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Pierre Elliott Trudeau:

Political highs
Friday, October 6, 2000

Jean Chrétien is proposing to, pardon the pun, remount Canadian geography.

We speak of the renaming of Canada's highest peak, Mount Logan, as Mount Pierre Elliott Trudeau. Now there have been complaints about the proposal from historical-geographical conservatives. What of poor Sir William Edmond Logan, 19th-century geologist extraordinaire and the first native-born Canadian scientist to be inducted into Britain's Royal Society? Couldn't Mr. Trudeau be given some unnamed geographical thing -- a national park or a coast-to-coast trail?

While we have a certain sympathy with keeping faith with place-name history, it is overwhelmed by our delight at being able to measure Canadian prime ministers' place in history geographically.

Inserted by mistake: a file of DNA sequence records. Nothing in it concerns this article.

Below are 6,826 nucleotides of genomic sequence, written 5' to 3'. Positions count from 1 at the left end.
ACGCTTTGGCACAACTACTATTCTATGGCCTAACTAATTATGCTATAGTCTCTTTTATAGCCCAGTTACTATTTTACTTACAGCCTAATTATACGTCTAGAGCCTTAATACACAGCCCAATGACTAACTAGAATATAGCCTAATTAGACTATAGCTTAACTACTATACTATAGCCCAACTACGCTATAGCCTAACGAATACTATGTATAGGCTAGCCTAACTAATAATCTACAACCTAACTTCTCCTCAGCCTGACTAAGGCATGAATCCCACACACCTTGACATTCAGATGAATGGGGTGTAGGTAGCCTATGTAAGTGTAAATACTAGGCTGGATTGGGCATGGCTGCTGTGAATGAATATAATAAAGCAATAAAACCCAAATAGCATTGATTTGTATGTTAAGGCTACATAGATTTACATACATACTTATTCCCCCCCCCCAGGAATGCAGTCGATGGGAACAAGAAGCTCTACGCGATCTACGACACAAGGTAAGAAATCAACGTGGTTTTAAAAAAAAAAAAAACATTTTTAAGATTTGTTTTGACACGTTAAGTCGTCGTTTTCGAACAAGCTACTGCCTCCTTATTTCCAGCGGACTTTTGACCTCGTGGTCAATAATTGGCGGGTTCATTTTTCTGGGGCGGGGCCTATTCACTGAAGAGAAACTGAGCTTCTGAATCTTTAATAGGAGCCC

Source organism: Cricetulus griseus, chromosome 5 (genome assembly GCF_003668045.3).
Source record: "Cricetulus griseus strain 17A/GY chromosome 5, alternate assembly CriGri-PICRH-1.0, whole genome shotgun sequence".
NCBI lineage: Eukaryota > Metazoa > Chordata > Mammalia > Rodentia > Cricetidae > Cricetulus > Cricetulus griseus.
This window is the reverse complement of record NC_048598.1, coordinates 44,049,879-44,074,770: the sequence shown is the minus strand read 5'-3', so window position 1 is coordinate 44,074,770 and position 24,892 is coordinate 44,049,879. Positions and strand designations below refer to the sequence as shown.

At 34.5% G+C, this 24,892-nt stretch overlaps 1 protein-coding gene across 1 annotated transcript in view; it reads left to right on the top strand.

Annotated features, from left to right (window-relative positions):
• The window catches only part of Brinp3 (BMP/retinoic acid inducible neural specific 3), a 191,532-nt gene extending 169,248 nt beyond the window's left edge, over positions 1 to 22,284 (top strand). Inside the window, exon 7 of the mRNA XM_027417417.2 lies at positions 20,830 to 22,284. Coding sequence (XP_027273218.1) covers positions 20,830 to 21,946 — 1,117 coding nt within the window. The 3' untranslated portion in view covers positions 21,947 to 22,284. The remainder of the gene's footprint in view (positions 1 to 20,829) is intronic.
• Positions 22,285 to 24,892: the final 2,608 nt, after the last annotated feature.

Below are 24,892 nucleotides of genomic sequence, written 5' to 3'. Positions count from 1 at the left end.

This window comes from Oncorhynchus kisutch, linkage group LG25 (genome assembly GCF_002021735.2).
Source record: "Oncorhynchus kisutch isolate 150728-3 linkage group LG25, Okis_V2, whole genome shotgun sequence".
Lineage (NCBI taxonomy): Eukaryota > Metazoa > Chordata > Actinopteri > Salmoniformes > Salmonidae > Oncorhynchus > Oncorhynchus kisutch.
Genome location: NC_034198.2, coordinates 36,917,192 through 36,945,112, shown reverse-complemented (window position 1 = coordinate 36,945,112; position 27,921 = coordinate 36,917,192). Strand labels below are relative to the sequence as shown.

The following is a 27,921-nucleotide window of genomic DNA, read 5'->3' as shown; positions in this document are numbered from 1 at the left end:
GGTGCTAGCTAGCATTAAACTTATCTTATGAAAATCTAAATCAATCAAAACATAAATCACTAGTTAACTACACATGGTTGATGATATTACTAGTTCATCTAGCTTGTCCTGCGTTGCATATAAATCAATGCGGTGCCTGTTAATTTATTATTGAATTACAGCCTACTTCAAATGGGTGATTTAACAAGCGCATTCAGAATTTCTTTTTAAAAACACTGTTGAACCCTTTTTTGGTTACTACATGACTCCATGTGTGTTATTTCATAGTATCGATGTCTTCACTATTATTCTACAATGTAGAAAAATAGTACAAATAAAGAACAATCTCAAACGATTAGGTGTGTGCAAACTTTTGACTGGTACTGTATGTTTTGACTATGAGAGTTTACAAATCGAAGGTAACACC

For example, Mount Logan is not just high but, like Mr. Trudeau, often ineffable. First thought to be 6,050 metres high, then 5,950, Logan was finally recalibrated in 1992 at 5,959. This is still not a fixed measure, since the continental plate on which the peak sits is still rising.

Assuming a Mount Trudeau is near the top of the scale, Brian Mulroney deserves one of the bunny ski hills at Mont Tremblant, Jean Chrétien should be given whatever is the highest sand dune on Sable Island that day and Kim Campbell, Joe Clark and John Turner each get a dry gully in the Alberta badlands.

As to the rest, we leave that to your imaginations.

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